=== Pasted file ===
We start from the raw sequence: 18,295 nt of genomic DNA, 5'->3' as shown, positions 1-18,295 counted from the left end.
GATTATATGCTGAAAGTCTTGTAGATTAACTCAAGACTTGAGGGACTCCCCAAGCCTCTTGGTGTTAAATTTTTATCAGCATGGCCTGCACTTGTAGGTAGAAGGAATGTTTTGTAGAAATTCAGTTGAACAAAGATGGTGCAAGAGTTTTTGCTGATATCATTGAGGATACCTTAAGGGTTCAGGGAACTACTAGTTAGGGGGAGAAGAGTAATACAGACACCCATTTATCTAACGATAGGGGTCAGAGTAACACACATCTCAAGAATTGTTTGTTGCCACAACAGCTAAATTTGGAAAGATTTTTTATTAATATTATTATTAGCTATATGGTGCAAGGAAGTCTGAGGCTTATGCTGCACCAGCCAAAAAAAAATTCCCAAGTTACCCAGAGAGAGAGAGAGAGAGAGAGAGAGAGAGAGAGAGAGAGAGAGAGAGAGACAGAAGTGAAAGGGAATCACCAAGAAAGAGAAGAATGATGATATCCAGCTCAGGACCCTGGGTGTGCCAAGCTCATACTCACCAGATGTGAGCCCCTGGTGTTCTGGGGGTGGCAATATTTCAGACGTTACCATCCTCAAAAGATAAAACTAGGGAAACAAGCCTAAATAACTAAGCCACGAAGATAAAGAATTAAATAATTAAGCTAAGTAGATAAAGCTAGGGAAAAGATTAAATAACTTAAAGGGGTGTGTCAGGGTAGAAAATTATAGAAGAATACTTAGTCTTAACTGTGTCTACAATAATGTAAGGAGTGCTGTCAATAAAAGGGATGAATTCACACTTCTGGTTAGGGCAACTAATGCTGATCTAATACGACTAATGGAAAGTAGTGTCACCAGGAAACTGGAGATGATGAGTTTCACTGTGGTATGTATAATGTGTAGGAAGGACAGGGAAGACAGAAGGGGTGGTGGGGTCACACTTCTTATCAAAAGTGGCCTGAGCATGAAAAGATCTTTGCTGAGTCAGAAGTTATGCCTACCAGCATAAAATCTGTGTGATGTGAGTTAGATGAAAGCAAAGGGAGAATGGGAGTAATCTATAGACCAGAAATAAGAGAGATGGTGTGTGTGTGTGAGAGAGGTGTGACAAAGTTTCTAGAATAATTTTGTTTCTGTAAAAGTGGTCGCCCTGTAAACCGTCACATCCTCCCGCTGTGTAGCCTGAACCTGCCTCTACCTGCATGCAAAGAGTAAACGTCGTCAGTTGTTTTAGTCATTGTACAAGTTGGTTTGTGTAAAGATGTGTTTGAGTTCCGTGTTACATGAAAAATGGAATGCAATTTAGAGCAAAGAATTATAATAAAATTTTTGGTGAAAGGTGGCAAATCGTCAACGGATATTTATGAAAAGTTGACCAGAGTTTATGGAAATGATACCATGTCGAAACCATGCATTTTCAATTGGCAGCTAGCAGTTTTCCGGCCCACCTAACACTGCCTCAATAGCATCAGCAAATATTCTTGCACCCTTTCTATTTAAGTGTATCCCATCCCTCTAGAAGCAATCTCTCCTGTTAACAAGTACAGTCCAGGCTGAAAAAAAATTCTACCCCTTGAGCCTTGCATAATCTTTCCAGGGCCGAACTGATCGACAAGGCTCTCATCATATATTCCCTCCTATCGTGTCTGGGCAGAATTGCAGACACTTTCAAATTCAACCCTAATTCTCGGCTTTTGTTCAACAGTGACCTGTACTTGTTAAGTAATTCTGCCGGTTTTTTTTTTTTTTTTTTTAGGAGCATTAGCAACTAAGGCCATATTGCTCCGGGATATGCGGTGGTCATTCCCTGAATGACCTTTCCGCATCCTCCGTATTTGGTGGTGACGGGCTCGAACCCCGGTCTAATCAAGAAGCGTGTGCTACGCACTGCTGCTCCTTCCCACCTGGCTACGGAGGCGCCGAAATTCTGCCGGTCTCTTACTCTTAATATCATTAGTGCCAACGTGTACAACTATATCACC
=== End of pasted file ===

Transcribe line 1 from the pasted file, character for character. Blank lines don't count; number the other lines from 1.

We start from the raw sequence: 18,295 nt of genomic DNA, 5'->3' as shown, positions 1-18,295 counted from the left end.